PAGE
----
Combating Dystopia.

Wednesday, May 11, 2011

When the Man Behind the Curtain Just Stops Hiding...

A foundation bankrolled by Libertarian businessman Charles G. Koch has pledged $1.5 million for positions in Florida State University's economics department. In return, his representatives get to screen and sign off on any hires for a new program promoting "political economy and free enterprise."

Traditionally, university donors have little official input into choosing the person who fills a chair they've funded. The power of university faculty and officials to choose professors without outside interference is considered a hallmark of academic freedom.

Under the agreement with the Charles G. Koch Charitable Foundation, however, faculty only retain the illusion of control. The contract specifies that an advisory committee appointed by Koch decides which candidates should be considered. The foundation can also withdraw its funding if it's not happy with the faculty's choice or if the hires don't meet "objectives" set by Koch during annual evaluations.

This is out and out lunacy. As something of an academic in recovery, I have to say it raises every metaphorical hackle in my body to read about the obscenely wealthy using their obscene wealth to basically buy university curriculum. That isn't to say a true marxist couldn't argue that the power elite always stands to benefit and dictates what is relevant in most cases regarding many of the institutions in a capitalistic society. It in many cases establishes the cannon, or core curriculum as well as the standards in which academic pursuits are accomplished, but rarely have I seen such a case where a slush fund is insisting upon using its influence to side step a democratic hiring committee.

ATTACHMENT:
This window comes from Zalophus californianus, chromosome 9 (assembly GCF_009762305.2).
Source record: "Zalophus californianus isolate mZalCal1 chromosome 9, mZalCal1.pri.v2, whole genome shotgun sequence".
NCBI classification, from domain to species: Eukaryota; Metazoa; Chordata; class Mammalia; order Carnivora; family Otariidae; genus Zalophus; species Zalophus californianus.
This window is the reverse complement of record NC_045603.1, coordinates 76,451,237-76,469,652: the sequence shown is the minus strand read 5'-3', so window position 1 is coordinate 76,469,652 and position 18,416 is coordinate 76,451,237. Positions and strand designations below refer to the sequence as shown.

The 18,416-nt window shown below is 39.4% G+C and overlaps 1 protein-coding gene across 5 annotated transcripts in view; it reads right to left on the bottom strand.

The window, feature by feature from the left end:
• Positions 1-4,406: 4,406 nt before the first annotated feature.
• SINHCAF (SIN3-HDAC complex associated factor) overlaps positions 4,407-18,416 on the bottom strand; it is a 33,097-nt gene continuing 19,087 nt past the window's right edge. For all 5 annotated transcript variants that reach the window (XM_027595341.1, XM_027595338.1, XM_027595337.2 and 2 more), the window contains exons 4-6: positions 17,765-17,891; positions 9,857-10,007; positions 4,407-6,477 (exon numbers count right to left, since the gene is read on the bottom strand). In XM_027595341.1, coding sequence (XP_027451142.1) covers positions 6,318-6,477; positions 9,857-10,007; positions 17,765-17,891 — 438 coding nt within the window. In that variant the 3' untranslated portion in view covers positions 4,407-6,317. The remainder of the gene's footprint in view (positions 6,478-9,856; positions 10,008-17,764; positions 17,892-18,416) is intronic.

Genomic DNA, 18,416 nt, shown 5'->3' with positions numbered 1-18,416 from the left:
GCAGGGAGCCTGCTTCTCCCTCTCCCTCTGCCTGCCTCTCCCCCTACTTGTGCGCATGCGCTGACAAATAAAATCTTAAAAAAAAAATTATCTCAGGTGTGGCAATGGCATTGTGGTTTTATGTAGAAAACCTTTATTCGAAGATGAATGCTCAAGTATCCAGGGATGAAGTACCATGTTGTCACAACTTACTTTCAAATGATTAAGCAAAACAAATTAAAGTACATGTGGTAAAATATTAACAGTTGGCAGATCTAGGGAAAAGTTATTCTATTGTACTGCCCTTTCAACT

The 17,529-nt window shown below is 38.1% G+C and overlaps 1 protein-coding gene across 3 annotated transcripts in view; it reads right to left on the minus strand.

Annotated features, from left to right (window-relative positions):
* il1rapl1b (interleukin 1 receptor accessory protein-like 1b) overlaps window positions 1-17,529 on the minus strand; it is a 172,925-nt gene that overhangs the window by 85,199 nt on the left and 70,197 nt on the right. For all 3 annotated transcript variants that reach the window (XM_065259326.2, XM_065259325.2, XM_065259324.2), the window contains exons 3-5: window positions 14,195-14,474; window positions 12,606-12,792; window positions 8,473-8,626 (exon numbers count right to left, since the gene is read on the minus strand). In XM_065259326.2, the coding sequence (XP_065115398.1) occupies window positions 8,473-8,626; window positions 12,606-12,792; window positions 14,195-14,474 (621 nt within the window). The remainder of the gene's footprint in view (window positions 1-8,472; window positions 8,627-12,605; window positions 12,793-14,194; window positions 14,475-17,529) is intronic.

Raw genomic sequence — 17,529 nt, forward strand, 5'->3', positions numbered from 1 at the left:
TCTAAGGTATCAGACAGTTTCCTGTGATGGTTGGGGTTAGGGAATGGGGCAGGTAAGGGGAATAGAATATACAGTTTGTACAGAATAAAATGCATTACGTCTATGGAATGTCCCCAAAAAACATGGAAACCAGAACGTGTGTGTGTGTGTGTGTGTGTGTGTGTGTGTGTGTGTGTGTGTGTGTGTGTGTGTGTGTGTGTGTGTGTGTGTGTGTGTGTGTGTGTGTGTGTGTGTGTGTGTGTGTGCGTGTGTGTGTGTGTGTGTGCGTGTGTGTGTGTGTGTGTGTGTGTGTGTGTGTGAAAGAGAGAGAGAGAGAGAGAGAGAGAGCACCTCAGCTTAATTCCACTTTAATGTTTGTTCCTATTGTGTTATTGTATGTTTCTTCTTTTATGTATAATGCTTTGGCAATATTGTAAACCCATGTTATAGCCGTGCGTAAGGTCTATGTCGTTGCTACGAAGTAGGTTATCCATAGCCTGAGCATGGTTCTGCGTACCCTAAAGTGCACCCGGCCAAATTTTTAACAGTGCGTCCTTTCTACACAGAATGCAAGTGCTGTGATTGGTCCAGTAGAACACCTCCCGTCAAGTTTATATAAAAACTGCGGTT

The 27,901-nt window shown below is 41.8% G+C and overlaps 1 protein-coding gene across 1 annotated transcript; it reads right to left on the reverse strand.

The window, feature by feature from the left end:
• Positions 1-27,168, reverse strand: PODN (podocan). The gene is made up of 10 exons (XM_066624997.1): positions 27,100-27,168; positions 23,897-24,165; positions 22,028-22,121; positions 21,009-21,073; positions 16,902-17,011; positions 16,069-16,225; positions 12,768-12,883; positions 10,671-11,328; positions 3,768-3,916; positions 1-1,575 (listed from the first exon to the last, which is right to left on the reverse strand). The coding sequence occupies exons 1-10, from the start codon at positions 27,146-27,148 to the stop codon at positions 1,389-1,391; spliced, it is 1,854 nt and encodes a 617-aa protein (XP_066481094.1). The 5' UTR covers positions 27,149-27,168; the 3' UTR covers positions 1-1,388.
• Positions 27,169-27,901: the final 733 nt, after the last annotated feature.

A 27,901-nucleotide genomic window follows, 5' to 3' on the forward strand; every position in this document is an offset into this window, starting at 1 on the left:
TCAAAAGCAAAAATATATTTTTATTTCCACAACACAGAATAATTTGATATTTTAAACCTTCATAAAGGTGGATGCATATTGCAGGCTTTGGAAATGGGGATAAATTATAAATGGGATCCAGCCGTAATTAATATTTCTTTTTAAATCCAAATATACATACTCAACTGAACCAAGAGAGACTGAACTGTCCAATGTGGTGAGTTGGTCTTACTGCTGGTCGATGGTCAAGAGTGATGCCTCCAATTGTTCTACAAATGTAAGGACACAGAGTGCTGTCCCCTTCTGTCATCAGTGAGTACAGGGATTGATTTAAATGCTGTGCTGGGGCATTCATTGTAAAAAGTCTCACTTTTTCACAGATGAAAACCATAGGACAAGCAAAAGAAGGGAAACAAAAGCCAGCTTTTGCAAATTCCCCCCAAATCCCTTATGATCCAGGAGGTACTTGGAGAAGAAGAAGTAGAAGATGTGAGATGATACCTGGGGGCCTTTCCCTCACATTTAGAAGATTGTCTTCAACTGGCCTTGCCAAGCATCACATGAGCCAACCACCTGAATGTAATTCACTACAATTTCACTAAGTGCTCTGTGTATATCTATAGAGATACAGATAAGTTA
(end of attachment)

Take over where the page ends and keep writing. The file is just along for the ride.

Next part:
I won't be so naive to suggest that these sorts of power elites don't generally wield such power...but to basically install your own curriculum and then your own personal pick for the educators providing it comes across as a crass, bold step in an increasingly artificial process. Its a sad day for higher education.

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